Display Status This object is not on display at the National Air and Space Museum. It is either on loan or in storage.

The third Secretary of the Smithsonian, Samuel Langley, held a strong interest in aeronautics, astrophysics and astronomy. It is not surprising then that during Langley's 1887-1906 tenure the Institution began a concentrated effort to start collecting material on these subjects. The growing aviation collection was housed in different locations within the Smithsonian complex until 1946, when The National Air Museum (NAM) was created as a separate bureau of the Smithsonian Institution by Act of Congress, Public Law 722. Twenty years later the Museum's name was changed to the National Air and Space Museum (NASM) to reflect the need to document space topics.

Identifier

NASM.XXXX.0379

Creator

Arnold, Henry Harley, 1886-1950

Date

1932-1946

Provenance

No donor information, gift, unknown, XXXX-0379, unknown

Extent

0.2 Cubic feet ((4 folders))

Restrictions

No restrictions on access

Type

Collection descriptions

Archival materials

Correspondence

Publications

Scope and Contents

This collection consists of 'Report on the Status of Aircraft Museums, 1932,' and correspondence (mostly copies) sent to General Henry 'Hap' Arnold discussing the establishment of a National Air Museum (1945-1946).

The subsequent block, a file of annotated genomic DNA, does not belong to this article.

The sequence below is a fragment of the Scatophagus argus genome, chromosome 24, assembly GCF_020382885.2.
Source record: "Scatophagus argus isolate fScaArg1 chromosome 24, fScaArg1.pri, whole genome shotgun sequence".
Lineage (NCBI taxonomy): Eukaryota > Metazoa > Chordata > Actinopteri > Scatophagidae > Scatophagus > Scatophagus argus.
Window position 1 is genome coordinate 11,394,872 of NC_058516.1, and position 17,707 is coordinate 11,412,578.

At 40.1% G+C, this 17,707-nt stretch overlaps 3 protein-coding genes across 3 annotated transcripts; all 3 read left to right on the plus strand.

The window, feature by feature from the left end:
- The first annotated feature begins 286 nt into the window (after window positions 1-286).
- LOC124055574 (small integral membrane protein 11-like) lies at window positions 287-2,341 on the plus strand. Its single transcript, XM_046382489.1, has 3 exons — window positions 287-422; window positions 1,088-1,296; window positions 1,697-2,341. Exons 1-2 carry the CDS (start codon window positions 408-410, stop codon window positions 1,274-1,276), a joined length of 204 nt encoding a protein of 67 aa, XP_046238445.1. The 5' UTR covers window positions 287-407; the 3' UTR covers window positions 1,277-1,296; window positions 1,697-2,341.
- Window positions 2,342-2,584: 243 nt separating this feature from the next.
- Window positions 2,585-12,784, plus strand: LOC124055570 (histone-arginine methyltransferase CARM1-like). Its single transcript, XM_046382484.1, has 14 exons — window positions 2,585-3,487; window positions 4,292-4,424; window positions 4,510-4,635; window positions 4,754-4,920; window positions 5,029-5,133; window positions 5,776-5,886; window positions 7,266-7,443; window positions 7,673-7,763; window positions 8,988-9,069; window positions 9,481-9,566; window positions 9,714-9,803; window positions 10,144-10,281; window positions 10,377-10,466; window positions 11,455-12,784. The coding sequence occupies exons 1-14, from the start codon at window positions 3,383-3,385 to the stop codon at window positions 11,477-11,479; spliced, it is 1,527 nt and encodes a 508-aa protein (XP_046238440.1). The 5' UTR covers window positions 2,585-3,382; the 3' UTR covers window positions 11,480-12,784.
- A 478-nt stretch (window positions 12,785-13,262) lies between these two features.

Genre/Form

Correspondence

Publications

Rights

Material is subject to Smithsonian Terms of Use. Should you wish to use NASM material in any medium, please submit an Application for Permission to Reproduce NASM Material, available at Permissions Requests

Names

National Air Museum (U.S.)

National Air and Space Museum (U.S.)

Arnold, Henry Harley, 1886-1950

Topics Military museums
Aeronautics
Astronautics
Aeronautics, Commercial
Aeronautics, Military

Archival Repository

National Air and Space Museum Archives

Finding Aid Online Finding Aid